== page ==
Church World Service Hosts Ration Challenge Around World Refugee Day

Refugee brothers Nadim, left, and Hadi hold an Act for Peace Refugee Food Ration box in Jordan in 2017. Photo by Joel Pratley, courtesy of Ration Challenge

The Rev. Trina Bose North didn’t have a lot of ingredients to work with for a recent dinner party: lentils, chickpeas, rice, flour, a couple of spices and some sugar.

But things turned out all right. She and her guests made garlicky flatbread, lentils on rice and chickpeas fixed two ways.

There was even dessert.

Her foodie husband borrowed a tip from some vegan friends and combined the sugar with leftover water from the chickpeas to make meringue cookies.

The meal might not make it onto Pinterest or the pages of “Martha Stewart Living,” but it was filling, said Bose North, pastor of Crown Heights United Methodist Church in Oklahoma City.

Bose North and her friends are among more than 14,000 Americans participating in the Ration Challenge for the first time this year — many, this week around World Refugee Day (June 20).

The Rev. Trina Bose North, right, talks with refugee congregants about their experiences at Crown Heights United Methodist Church in Oklahoma City on June 2, 2019. Photo courtesy of Trina Bose North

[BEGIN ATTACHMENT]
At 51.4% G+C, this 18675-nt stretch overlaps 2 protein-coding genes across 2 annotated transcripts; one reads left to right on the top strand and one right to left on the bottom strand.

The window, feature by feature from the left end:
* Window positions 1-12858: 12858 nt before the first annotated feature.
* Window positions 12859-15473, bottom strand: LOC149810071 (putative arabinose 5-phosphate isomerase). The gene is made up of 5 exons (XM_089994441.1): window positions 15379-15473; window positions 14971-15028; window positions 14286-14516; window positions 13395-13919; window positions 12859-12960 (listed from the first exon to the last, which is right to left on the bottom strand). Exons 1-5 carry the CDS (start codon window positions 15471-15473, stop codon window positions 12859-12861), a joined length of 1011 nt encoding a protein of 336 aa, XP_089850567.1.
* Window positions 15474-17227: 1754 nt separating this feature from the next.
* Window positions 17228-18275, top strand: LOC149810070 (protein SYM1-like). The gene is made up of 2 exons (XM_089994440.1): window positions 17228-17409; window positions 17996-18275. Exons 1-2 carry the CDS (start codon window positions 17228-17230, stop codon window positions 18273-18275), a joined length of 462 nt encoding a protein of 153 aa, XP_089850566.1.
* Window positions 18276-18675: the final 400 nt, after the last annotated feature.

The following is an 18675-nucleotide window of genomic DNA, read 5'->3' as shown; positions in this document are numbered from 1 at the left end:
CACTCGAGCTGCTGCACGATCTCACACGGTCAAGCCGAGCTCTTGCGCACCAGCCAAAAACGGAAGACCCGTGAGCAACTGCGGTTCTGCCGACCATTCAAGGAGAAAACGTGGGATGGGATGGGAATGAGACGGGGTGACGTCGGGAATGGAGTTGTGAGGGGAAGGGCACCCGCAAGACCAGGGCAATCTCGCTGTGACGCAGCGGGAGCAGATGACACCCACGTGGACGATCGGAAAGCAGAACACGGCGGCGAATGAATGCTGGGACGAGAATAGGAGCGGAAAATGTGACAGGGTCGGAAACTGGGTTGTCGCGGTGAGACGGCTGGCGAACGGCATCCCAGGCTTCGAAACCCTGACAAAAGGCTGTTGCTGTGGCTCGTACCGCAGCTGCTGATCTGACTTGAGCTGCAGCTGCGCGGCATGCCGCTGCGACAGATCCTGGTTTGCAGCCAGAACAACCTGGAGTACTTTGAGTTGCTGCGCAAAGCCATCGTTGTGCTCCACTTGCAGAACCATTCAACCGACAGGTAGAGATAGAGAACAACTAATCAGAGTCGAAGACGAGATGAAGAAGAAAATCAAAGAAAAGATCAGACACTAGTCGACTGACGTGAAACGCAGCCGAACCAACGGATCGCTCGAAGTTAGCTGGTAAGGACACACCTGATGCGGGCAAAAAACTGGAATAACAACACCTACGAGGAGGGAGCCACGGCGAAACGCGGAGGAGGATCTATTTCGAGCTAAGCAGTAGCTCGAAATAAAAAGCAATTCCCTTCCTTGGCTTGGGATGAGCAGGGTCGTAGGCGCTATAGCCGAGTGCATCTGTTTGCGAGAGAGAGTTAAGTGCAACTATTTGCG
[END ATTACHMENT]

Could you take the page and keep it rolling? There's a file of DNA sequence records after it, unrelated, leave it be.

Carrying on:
The global challenge — organized in the United States by Church World Service — asks participants to live for a week on the same food rations people receive at refugee camps. The idea is to raise awareness for the challenges refugees face and funds to support them. Participants ask friends and others to sponsor them by donating to the cause.

It also is a way to show support for refugees at a time when the U.S. refugee program is struggling. President Trump has set refugee admissions to the country at historic lows, said Mary Elizabeth Margolis, director of communications for the Immigration and Refugee Program at CWS.

Many people feel there isn’t much they can do to help, Margolis said. This is one thing they can do.

“It’s a way to show support in your communities and to start conversations and also to really make a difference by raising a couple of hundred dollars,” Margolis said. “If we all do that, it can have a huge impact.”

The Ration Challenge began in 2014 when co-founders Kaz McGrath and Ben Littlejohn visited a refugee camp on the Thai-Myanmar border through their work for Act for Peace, the international aid agency of the National Council of Churches in Australia. There, McGrath and Littlejohn met with refugees and saw the sparse rations they receive.

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Source: Religion News Service